Mr. Assad made every statement seem plausible within the statement he was making, even if he totally contradicted himself a moment later.  He was incredibly articulate in English.  Throw in the odd compliment -- e.g., "America is the greatest country in the world; this is clear" -- and you have a really masterful performance.

Mr. Assad also looked the part -- a dapper suit and perfectly tied tie to go with masterful body language.  I'll bet our president didn't like the show; if he watched, he saw a guy who is so sophisticated and articulate that you hardly even notice the lies.  That must have been a little too close for comfort.

Assad got what he wanted: a chance to show his best song-and-dance to the American public.  He outclassed and dominated his interviewers with style.  One has only to look at the comparison between his subtle presentation and the blunderbuss accusations of his questioners.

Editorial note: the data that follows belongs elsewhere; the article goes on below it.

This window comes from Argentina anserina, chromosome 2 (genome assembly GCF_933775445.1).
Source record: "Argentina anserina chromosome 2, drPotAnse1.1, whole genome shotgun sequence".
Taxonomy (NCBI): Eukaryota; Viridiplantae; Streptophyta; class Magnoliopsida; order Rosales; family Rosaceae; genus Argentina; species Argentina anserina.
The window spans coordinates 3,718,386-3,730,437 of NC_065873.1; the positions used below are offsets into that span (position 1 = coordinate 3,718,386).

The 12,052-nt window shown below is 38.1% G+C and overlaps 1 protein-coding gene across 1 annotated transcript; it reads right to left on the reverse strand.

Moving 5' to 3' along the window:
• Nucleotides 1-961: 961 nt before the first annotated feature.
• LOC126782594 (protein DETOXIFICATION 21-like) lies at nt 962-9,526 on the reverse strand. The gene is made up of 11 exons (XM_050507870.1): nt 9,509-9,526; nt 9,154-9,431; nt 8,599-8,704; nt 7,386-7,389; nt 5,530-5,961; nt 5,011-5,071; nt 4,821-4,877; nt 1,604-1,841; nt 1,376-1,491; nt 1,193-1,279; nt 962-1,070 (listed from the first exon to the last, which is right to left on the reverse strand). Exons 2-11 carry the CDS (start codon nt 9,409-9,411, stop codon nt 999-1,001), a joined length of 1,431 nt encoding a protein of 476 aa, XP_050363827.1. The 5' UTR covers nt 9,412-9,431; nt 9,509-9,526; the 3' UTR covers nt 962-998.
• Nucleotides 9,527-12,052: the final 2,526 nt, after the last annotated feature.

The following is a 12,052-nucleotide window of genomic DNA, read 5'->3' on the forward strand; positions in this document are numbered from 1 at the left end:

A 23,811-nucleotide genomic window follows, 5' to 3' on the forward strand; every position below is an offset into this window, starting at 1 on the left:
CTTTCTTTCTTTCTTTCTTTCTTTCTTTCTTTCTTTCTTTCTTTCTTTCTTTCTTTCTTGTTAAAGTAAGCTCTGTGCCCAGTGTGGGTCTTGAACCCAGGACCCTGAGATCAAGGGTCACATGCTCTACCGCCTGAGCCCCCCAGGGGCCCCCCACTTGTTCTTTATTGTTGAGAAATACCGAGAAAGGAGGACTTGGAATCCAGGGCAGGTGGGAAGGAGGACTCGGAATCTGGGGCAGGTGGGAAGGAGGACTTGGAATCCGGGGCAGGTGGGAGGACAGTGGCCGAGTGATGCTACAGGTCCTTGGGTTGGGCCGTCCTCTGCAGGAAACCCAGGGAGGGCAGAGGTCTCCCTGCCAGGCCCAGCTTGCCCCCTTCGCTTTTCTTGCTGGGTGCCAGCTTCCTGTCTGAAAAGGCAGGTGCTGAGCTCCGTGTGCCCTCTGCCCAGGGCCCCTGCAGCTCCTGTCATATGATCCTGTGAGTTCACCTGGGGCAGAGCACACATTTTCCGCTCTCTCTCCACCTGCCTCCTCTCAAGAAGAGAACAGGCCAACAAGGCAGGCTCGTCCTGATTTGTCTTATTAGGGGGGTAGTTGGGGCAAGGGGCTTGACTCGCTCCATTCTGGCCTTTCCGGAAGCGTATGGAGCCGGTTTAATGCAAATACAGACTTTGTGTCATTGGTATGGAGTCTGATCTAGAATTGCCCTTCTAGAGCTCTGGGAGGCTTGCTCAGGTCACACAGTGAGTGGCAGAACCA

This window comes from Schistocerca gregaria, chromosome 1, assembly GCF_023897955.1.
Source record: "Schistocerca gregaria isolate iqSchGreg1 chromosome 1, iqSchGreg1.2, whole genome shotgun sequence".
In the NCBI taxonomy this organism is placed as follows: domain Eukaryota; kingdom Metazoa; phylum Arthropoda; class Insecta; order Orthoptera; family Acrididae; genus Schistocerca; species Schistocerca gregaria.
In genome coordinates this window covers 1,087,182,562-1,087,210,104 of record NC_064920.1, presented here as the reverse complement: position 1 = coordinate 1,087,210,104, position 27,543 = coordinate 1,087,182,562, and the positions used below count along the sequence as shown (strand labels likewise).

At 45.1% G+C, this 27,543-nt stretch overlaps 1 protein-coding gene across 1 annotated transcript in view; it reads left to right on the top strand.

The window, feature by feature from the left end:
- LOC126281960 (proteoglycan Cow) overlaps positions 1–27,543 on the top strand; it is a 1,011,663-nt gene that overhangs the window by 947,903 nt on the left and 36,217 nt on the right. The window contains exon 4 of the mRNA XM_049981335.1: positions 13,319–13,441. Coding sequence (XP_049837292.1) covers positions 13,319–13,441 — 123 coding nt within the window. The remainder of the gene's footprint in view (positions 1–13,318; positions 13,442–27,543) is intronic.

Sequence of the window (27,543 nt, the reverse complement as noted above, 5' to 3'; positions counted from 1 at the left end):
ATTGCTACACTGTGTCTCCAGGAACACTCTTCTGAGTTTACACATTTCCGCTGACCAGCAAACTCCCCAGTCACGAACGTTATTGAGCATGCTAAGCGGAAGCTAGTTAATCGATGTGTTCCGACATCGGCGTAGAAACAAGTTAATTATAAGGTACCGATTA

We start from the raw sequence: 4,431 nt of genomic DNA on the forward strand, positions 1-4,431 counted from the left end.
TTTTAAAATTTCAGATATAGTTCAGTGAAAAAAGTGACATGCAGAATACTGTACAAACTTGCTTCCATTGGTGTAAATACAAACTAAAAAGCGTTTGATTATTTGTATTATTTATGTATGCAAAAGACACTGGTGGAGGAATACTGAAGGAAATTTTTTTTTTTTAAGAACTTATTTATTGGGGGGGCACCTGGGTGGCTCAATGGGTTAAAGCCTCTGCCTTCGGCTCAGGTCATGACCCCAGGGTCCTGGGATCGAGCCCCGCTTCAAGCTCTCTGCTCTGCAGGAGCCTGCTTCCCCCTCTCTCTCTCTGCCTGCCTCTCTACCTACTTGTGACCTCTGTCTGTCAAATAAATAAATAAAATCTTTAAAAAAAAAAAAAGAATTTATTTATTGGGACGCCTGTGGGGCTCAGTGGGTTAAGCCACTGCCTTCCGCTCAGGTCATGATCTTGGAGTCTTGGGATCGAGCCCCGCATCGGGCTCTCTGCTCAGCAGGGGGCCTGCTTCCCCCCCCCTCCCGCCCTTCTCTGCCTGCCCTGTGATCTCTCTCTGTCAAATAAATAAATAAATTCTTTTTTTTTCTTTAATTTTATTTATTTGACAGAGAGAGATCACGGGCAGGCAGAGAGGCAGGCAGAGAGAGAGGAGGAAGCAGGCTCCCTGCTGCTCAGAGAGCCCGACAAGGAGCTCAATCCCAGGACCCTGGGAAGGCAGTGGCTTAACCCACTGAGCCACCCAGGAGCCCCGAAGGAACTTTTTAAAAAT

As for us in the United States, maybe we should work a little at understanding the issues in that part of the world and stop trying to reduce everything to a sound bite.  This only leads to bad ideas, such as "arming the rebels" or considering the attack in Benghazi a matter for U.S. criminal courts.  Please.  "Rebels" is a romantic American term; one man's crime is another man's intentional terrorism.  Somewhere in the mass of combatants in Syria is a group of valid opposition that wants Syria for Syrians.  They are no match for the assortment of assassins and whack-jobs who have "joined" them.  We need to stay out of this rather than salivating like Pavlov's dogs every time the subject of chemical weapons comes up.